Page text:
Methods of monitoring can include maintaining CCTV systems, viewing internet browsing history, checking email traffic, listening in on telephone calls or conducting employee bag searches.
However, recent research conducted by the TUC suggests a growing resentment to increased levels of monitoring, highlighting that more than half of UK workers believe they are watched by their bosses and only 38% feel that they are able to challenge this.
If implemented correctly, strong systems for evaluating employee activity can help to safeguard against wrongful working practices and encourage higher levels of productivity within an organization, provided all monitoring is proportional to the situation.
The legality of employee monitoring
As outlined in Part 3 of the Employment Practices Code by the Information Commissioner’s Office (ICO), employers can monitor the activities of their staff as long as the data collected is processed in line with data protection legislation. This is now in the form of the Data Protection Act 2018, which introduced the General Data Protection Regulation (GDPR) into British law.
The code also dictates that employees must be informed of all monitoring that is taking place and how the data is to be collected, processed and stored. Furthermore, the data must only be used for the purposes for which it was originally collected.
For example, if a manager decides to install CCTV equipment within a building for the purpose of deterring or monitoring instances of employee theft, they cannot then use the images recorded to comment on employee entrances and exits from work without informing their employees first. Whilst the Code still contains a reference to the previous Data Protection Act, its principles remain applicable under the new laws.
Employee monitoring in the workplace
Arguably, by keeping a closer eye on employee emails, internet browser history and locations, employers are able to evaluate if employees are acting in an inappropriate manner that would be damaging for the company and take appropriate action.
Furthermore, electronic monitoring can be effective when it is used for a clearly-defined and well-explained purpose that is targeted at specific measures of performance. Any surveillance undertaken can potentially be combined with clear performance management frameworks, employee compensation and benefits, thus encouraging increased levels of productivity.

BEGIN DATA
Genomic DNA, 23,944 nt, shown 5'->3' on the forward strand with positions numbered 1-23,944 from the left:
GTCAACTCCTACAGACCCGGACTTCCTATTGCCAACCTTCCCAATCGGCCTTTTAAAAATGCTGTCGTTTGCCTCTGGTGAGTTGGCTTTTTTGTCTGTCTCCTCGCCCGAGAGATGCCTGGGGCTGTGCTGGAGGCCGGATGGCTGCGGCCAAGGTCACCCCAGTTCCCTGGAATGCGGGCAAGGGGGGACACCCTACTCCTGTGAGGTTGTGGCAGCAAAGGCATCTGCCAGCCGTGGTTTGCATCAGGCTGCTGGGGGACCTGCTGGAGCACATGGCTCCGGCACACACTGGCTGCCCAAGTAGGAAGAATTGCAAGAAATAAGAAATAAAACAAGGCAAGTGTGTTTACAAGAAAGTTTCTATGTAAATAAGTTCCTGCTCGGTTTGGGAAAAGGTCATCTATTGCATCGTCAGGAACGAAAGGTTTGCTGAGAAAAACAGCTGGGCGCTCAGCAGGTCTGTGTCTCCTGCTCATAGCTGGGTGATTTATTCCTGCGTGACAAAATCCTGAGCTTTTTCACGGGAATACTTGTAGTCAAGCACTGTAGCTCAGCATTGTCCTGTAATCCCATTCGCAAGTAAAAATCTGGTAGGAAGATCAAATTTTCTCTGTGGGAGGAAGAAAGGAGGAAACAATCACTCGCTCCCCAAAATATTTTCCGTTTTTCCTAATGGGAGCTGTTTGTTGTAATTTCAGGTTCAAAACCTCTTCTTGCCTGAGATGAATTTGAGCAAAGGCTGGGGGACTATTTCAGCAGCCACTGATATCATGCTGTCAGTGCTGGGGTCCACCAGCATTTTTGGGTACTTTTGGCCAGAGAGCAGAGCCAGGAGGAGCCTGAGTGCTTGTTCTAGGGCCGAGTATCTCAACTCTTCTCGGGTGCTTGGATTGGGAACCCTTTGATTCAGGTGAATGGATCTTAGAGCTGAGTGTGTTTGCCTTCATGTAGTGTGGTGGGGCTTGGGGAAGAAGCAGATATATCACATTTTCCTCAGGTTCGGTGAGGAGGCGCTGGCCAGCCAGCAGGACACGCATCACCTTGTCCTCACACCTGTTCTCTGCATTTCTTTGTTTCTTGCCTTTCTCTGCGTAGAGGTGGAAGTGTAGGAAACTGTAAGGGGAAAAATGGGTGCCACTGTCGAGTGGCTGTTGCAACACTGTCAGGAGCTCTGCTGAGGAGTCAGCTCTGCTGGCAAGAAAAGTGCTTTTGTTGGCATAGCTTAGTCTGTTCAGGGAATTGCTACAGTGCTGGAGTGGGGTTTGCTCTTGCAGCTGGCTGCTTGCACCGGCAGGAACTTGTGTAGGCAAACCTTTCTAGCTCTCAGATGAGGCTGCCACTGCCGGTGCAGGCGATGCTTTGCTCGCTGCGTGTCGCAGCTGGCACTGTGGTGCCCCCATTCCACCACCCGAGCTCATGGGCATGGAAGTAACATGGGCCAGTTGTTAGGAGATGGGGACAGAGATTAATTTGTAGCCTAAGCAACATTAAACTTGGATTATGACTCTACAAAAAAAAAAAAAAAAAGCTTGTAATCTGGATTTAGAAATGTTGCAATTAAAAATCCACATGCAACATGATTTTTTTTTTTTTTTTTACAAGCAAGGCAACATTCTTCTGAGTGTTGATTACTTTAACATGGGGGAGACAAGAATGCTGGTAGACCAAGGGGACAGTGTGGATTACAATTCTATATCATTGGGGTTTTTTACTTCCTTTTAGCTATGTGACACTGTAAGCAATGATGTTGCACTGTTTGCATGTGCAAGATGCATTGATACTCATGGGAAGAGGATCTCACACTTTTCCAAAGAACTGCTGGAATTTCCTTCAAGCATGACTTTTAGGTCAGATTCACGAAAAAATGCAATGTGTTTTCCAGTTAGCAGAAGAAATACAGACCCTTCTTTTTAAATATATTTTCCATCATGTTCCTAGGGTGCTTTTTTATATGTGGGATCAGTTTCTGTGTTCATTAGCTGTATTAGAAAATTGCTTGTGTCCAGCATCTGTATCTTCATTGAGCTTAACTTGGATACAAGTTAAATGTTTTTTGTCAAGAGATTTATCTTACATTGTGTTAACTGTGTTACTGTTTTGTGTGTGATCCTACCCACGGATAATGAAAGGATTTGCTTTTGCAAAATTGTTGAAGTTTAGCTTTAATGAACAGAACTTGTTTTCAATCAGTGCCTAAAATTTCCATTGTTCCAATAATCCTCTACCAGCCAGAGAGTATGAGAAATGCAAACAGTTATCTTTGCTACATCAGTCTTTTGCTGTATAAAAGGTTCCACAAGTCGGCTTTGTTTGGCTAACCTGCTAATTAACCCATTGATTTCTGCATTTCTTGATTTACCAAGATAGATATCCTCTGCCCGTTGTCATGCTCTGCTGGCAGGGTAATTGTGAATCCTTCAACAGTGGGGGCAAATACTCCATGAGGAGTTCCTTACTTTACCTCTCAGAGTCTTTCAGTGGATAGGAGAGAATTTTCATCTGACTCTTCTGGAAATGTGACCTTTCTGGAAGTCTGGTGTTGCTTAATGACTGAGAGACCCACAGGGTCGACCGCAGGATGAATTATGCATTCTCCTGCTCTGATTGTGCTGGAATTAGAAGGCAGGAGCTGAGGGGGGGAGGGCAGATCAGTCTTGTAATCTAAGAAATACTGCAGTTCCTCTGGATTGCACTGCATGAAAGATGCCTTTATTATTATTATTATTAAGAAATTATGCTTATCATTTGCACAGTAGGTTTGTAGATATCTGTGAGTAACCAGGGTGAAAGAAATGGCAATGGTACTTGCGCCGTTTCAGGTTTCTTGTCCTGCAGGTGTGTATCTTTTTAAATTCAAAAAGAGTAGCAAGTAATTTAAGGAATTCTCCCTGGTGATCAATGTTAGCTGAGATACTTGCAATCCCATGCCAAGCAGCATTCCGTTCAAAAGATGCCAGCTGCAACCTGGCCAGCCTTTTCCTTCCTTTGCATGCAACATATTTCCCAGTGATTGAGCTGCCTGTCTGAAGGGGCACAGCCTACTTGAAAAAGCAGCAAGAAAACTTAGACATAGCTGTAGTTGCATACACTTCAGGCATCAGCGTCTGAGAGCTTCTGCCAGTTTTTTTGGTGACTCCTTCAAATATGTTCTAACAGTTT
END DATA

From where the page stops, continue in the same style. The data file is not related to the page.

The issue lies in ensuring that employers approach this in an open and fair manner that does not make the employee feel they are constantly being watched. Studies have shown that the more employees feel their privacy is violated the more dissatisfied they become with their role.
Where to draw the line
The findings of the TUC show that overuse of surveillance data can result in the setting of unfair targets and ‘take away autonomy’, which can have strong implications for employee morale. Employees may even respond by trying to subvert this surveillance, creating further issues for employers to respond to.
To support this fact, the TUC outlines several examples in which employees felt they were being severely over-monitored, including cameras and microphones constantly recording driver activity in vans. In particular, forms of surveillance that the TUC found to be the least acceptable to workers included facial recognition software, monitoring of social media accounts and recording worker locations on portable devices.
Therefore, whilst employers are legally able to monitor their employees through various methods, they should approach implementing these systems in an open, fair and lawful manner. They would also be wise to consider if this is a necessary course of action and ensure that appropriate steps are taken to confirm that the monitoring is proportional to the situation. As TUC General Secretary Frances O’Grady concludes:
[Employers] should discuss and agree on workplace monitoring policies with their workforces - not impose them upon them.